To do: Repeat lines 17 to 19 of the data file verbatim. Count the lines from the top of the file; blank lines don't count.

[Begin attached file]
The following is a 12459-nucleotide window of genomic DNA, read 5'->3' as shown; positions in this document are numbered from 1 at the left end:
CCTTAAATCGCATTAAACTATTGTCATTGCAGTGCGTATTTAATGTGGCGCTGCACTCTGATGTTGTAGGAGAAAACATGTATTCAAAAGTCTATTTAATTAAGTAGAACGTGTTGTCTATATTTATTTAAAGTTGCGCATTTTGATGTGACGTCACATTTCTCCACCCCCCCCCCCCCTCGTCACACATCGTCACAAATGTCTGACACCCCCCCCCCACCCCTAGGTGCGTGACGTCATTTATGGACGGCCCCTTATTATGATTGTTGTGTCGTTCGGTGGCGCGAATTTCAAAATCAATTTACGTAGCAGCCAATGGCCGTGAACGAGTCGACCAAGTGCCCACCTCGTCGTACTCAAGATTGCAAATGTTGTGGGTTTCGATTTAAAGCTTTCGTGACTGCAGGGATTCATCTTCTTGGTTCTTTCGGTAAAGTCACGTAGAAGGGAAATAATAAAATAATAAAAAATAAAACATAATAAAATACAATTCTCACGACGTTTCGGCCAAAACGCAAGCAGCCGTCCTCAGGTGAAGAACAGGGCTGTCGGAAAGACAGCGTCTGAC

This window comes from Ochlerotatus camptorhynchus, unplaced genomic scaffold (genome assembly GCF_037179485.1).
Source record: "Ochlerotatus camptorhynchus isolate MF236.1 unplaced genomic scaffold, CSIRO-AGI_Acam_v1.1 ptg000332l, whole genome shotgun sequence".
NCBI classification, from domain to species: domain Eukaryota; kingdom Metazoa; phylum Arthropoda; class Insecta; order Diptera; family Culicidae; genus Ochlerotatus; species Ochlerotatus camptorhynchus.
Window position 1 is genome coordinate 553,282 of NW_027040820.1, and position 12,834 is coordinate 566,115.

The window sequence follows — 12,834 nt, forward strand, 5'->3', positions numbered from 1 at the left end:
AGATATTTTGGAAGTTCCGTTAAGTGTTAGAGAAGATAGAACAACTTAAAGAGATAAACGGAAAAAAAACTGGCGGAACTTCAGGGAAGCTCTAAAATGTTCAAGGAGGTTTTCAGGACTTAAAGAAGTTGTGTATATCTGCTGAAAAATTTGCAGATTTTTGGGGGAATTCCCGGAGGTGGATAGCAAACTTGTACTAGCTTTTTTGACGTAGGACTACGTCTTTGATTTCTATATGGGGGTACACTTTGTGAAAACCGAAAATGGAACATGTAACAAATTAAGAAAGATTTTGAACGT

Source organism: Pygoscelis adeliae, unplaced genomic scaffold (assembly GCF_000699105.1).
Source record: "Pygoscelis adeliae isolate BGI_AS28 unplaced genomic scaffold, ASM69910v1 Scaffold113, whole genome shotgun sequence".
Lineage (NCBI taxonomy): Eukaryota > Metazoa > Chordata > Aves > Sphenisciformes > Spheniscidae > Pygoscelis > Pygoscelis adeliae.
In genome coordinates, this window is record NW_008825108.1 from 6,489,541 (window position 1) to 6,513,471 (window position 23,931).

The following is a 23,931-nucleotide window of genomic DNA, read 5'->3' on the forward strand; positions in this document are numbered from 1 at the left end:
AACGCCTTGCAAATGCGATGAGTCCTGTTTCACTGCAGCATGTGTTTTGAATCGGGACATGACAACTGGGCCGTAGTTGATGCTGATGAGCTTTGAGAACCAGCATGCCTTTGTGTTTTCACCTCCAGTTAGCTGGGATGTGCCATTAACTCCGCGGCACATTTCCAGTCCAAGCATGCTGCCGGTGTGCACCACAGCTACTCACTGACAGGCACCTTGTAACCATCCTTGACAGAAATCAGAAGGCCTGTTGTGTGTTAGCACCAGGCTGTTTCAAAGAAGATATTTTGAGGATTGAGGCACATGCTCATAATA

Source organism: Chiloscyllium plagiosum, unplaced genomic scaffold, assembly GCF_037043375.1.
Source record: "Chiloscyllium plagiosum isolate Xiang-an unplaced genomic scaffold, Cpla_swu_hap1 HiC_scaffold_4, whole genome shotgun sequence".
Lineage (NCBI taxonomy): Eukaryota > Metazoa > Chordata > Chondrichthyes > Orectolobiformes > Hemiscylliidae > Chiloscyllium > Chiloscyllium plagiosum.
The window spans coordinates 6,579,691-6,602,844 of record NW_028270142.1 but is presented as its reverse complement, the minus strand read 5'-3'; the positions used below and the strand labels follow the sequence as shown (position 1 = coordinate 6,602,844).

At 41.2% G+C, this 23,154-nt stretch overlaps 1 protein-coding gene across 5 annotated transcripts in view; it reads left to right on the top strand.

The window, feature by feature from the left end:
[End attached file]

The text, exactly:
Lineage (NCBI taxonomy): Eukaryota > Metazoa > Chordata > Chondrichthyes > Orectolobiformes > Hemiscylliidae > Chiloscyllium > Chiloscyllium plagiosum.
The window spans coordinates 6,579,691-6,602,844 of record NW_028270142.1 but is presented as its reverse complement, the minus strand read 5'-3'; the positions used below and the strand labels follow the sequence as shown (position 1 = coordinate 6,602,844).

At 41.2% G+C, this 23,154-nt stretch overlaps 1 protein-coding gene across 5 annotated transcripts in view; it reads left to right on the top strand.